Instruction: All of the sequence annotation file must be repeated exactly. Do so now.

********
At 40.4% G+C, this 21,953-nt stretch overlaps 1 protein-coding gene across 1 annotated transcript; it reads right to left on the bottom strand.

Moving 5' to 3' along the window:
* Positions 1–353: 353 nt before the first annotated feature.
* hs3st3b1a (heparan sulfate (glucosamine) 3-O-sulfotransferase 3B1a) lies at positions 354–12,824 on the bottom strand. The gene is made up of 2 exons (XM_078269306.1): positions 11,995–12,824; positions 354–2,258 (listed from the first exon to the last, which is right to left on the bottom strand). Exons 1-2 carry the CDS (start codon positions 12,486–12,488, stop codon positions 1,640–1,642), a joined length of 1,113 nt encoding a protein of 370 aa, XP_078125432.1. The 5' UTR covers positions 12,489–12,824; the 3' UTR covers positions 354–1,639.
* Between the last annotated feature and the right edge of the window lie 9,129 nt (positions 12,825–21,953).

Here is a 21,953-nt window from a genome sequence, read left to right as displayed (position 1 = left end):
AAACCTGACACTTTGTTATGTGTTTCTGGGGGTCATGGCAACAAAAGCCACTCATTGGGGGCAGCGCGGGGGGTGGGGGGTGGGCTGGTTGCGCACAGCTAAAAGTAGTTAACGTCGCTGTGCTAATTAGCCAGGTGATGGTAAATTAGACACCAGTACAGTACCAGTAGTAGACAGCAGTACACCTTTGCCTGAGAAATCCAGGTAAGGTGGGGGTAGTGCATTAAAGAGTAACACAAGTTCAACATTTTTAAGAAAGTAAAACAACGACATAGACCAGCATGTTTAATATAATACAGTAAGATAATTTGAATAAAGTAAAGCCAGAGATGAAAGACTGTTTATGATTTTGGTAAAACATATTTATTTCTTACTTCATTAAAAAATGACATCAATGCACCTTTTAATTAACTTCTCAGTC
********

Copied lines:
At 40.4% G+C, this 21,953-nt stretch overlaps 1 protein-coding gene across 1 annotated transcript; it reads right to left on the bottom strand.

Moving 5' to 3' along the window:
* Positions 1–353: 353 nt before the first annotated feature.
* hs3st3b1a (heparan sulfate (glucosamine) 3-O-sulfotransferase 3B1a) lies at positions 354–12,824 on the bottom strand. The gene is made up of 2 exons (XM_078269306.1): positions 11,995–12,824; positions 354–2,258 (listed from the first exon to the last, which is right to left on the bottom strand). Exons 1-2 carry the CDS (start codon positions 12,486–12,488, stop codon positions 1,640–1,642), a joined length of 1,113 nt encoding a protein of 370 aa, XP_078125432.1. The 5' UTR covers positions 12,489–12,824; the 3' UTR covers positions 354–1,639.
* Between the last annotated feature and the right edge of the window lie 9,129 nt (positions 12,825–21,953).

Here is a 21,953-nt window from a genome sequence, read left to right as displayed (position 1 = left end):
AAACCTGACACTTTGTTATGTGTTTCTGGGGGTCATGGCAACAAAAGCCACTCATTGGGGGCAGCGCGGGGGGTGGGGGGTGGGCTGGTTGCGCACAGCTAAAAGTAGTTAACGTCGCTGTGCTAATTAGCCAGGTGATGGTAAATTAGACACCAGTACAGTACCAGTAGTAGACAGCAGTACACCTTTGCCTGAGAAATCCAGGTAAGGTGGGGGTAGTGCATTAAAGAGTAACACAAGTTCAACATTTTTAAGAAAGTAAAACAACGACATAGACCAGCATGTTTAATATAATACAGTAAGATAATTTGAATAAAGTAAAGCCAGAGATGAAAGACTGTTTATGATTTTGGTAAAACATATTTATTTCTTACTTCATTAAAAAATGACATCAATGCACCTTTTAATTAACTTCTCAGTC